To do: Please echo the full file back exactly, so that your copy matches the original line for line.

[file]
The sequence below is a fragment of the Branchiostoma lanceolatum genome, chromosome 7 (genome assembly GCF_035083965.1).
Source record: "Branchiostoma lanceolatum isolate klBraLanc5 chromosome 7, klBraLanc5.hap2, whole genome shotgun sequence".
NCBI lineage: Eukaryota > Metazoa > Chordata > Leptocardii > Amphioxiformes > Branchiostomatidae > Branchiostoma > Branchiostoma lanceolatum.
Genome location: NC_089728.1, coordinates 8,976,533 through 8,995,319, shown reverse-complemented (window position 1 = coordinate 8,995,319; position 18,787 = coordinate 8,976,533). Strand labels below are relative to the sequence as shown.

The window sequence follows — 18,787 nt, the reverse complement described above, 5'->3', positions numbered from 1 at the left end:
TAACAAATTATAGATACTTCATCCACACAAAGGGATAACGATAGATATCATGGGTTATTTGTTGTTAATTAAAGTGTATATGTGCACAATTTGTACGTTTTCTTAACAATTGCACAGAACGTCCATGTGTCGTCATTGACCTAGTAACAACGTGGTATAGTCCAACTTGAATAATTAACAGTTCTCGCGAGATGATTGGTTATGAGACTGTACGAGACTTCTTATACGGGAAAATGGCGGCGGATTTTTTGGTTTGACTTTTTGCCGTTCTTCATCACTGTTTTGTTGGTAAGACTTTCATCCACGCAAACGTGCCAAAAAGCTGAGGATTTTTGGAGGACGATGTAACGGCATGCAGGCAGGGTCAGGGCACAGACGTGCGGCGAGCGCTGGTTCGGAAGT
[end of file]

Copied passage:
The sequence below is a fragment of the Branchiostoma lanceolatum genome, chromosome 7 (genome assembly GCF_035083965.1).
Source record: "Branchiostoma lanceolatum isolate klBraLanc5 chromosome 7, klBraLanc5.hap2, whole genome shotgun sequence".
NCBI lineage: Eukaryota > Metazoa > Chordata > Leptocardii > Amphioxiformes > Branchiostomatidae > Branchiostoma > Branchiostoma lanceolatum.
Genome location: NC_089728.1, coordinates 8,976,533 through 8,995,319, shown reverse-complemented (window position 1 = coordinate 8,995,319; position 18,787 = coordinate 8,976,533). Strand labels below are relative to the sequence as shown.

The window sequence follows — 18,787 nt, the reverse complement described above, 5'->3', positions numbered from 1 at the left end:
TAACAAATTATAGATACTTCATCCACACAAAGGGATAACGATAGATATCATGGGTTATTTGTTGTTAATTAAAGTGTATATGTGCACAATTTGTACGTTTTCTTAACAATTGCACAGAACGTCCATGTGTCGTCATTGACCTAGTAACAACGTGGTATAGTCCAACTTGAATAATTAACAGTTCTCGCGAGATGATTGGTTATGAGACTGTACGAGACTTCTTATACGGGAAAATGGCGGCGGATTTTTTGGTTTGACTTTTTGCCGTTCTTCATCACTGTTTTGTTGGTAAGACTTTCATCCACGCAAACGTGCCAAAAAGCTGAGGATTTTTGGAGGACGATGTAACGGCATGCAGGCAGGGTCAGGGCACAGACGTGCGGCGAGCGCTGGTTCGGAAGT